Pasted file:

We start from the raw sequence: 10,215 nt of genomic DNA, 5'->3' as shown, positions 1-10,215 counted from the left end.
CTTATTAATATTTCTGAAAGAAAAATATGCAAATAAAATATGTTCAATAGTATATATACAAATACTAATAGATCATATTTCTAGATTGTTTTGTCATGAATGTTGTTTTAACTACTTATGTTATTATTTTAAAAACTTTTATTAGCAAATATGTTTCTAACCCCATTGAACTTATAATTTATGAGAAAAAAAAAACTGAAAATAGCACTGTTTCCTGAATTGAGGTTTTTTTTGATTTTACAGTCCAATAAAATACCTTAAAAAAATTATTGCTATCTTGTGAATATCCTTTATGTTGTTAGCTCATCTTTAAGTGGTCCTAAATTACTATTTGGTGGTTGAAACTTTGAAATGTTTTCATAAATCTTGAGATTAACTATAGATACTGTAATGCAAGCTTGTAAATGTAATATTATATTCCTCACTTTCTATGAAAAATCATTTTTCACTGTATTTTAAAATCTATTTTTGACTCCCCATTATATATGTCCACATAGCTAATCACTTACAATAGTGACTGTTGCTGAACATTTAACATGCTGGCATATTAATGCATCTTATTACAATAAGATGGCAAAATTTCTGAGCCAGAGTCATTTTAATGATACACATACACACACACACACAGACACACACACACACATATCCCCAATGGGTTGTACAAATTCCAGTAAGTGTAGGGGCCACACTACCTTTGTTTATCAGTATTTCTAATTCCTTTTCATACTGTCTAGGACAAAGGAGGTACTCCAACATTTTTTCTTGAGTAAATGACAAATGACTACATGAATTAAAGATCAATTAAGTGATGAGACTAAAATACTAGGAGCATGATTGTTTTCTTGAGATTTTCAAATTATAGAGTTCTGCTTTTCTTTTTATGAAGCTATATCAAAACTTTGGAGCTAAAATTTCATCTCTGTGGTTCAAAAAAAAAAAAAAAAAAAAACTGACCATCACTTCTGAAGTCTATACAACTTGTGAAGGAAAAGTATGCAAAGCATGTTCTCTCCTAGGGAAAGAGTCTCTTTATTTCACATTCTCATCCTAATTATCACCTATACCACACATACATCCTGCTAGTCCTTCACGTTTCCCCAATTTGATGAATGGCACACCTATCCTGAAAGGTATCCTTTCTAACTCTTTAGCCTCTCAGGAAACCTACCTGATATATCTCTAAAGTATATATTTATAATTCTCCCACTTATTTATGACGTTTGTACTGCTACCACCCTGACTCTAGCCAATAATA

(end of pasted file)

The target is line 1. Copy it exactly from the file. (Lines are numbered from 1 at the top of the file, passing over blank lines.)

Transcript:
We start from the raw sequence: 10,215 nt of genomic DNA, 5'->3' as shown, positions 1-10,215 counted from the left end.